"You'll find that you're not the first person who was ever confused and frightened and even sickened by human behavior. You're by no means alone on that score, you'll be excited and stimulated to know. Many, many men have been just as troubled morally and spiritually as you are right now." The Catcher in the… Continue reading Book Review: The Catcher in the Rye by J. D. Salinger
Book Review: Tess of the D’Urbervilles by Thomas Hardy
“The beauty or ugliness of a character lay not only in its achievements, but in its aims and impulses; its true history lay, not among things done, but among things willed.” Though it was written around 130 years ago, Tess of the D'Urbervilles remains an important read, largely due to the issues that Hardy approaches… Continue reading Book Review: Tess of the D’Urbervilles by Thomas Hardy
Book Review: Frankenstein by Mary Shelley
“Life, although it may only be an accumulation of anguish, is dear to me, and I will defend it.” Through fluid and beautiful prose Shelley tells the story of Victor Frankenstein, a scientist that has to deal with the ramifications of creating a living creature, and the creature itself, who is continually shunned and subsequently… Continue reading Book Review: Frankenstein by Mary Shelley
Book Review: To Kill A Mockingbird by Harper Lee
“I wanted you to see what real courage is, instead of getting the idea that courage is a man with a gun in his hand. It's when you know you're licked before you begin, but you begin anyway and see it through no matter what." To Kill a Mockingbird is probably one of my favorite… Continue reading Book Review: To Kill A Mockingbird by Harper Lee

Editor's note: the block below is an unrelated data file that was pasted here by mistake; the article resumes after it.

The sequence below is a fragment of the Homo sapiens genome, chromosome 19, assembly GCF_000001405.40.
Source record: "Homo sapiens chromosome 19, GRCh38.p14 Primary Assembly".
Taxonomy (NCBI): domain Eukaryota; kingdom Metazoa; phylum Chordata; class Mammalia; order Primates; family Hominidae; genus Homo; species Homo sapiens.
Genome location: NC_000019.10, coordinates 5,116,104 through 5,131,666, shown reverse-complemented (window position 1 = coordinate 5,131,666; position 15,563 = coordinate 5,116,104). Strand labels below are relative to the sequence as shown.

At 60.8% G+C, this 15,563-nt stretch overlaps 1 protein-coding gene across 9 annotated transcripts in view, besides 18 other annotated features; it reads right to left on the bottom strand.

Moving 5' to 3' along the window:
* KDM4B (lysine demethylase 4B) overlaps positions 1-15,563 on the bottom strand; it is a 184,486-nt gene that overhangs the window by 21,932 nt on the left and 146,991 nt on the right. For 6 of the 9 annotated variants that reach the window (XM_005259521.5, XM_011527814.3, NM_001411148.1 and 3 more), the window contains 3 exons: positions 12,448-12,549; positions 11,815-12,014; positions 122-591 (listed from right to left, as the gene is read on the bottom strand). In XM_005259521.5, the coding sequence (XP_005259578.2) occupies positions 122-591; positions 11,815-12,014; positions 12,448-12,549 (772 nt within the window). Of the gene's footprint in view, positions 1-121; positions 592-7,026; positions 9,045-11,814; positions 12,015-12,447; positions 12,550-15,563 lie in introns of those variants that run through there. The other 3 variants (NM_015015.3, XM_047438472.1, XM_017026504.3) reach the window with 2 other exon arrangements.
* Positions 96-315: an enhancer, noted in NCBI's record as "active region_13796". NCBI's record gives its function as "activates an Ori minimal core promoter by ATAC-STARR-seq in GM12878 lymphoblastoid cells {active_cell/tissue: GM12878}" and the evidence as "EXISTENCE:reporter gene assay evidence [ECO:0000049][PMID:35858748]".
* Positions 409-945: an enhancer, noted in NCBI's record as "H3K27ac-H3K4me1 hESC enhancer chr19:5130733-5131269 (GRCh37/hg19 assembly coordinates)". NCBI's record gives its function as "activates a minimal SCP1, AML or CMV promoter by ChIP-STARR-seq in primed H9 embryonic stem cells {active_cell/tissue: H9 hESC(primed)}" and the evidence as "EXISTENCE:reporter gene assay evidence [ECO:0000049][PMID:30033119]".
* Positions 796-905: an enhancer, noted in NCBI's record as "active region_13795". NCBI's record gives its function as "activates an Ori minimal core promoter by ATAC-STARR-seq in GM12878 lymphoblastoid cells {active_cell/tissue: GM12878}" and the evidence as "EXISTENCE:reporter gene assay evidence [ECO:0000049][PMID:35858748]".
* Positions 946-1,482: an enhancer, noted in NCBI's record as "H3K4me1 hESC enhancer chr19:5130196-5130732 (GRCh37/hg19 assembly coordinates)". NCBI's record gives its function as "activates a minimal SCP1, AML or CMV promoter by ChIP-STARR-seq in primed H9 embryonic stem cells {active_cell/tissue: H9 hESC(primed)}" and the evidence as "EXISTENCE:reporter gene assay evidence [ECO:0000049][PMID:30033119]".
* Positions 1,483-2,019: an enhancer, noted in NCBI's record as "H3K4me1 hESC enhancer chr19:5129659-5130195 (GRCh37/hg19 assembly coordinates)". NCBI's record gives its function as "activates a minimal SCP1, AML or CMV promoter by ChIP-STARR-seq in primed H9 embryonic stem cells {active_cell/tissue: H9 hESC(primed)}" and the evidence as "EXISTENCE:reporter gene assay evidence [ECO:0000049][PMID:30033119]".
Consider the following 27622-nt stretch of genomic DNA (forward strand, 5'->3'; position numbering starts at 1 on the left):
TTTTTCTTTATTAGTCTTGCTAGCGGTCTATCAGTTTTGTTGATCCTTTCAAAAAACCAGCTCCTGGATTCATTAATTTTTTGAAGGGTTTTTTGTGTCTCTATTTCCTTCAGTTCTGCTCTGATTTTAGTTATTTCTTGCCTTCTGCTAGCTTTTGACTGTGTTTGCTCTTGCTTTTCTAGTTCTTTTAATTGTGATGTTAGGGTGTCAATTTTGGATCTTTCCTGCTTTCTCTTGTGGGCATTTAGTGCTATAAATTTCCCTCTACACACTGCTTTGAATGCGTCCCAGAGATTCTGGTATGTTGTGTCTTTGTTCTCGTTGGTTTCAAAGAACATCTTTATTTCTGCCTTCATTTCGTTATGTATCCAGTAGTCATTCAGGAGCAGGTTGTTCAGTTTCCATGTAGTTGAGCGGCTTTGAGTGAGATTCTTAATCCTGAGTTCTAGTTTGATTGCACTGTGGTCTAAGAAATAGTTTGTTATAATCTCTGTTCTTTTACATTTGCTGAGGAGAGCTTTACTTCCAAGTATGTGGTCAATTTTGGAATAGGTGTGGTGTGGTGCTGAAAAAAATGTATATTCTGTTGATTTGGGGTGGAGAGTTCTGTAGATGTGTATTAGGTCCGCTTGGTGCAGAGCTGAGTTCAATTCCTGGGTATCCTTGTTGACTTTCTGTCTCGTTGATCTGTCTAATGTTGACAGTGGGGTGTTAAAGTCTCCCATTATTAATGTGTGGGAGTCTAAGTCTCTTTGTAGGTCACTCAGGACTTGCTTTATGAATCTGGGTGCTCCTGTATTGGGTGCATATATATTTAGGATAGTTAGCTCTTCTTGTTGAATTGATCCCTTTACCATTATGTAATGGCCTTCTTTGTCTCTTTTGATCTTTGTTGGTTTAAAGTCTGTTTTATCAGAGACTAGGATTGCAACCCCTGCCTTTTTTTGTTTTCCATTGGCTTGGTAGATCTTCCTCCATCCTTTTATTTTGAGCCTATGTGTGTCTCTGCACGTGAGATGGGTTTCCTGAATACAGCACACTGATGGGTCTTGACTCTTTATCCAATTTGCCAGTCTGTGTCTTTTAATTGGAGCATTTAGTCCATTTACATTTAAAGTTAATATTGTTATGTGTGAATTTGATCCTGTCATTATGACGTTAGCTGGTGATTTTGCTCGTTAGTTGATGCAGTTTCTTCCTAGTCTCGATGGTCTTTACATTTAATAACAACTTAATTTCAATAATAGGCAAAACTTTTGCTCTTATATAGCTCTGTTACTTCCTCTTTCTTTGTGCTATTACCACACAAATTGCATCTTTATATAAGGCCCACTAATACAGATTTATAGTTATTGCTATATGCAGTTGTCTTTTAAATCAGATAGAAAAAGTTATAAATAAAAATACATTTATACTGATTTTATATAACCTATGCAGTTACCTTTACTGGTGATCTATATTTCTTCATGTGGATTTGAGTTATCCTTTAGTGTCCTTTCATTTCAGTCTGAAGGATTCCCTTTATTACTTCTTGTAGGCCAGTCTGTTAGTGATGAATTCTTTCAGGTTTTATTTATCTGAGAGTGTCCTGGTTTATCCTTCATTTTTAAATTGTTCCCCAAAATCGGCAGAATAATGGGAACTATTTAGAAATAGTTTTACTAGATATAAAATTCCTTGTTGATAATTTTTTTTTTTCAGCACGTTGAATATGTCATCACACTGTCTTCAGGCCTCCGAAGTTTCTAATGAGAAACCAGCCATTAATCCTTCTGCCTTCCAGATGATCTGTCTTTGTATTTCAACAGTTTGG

Book Review: The Song of Achilles by Madeline Miller
"I would know him in death, at the end of the world.” The Song of Achilles is a beautifully written retelling of the Iliad told from the perspective of Patroclus, a relatively small figure in many interpretations of this story. It is a story about love and it is a story about war. It is… Continue reading Book Review: The Song of Achilles by Madeline Miller
The lack of verisimilitude in The White Tiger and the Western audience’s perception of it.
The novel ‘The White Tiger’ has provoked many contrasting interpretations concerning the veracity of its presentation of India. A lack of verisimilitude can be seen in this novel in the presentation of many of the events and much of the characterisation including Adiga’s focus on India’s corruption which is contrasted with the glamorisation of Pinky… Continue reading The lack of verisimilitude in The White Tiger and the Western audience’s perception of it.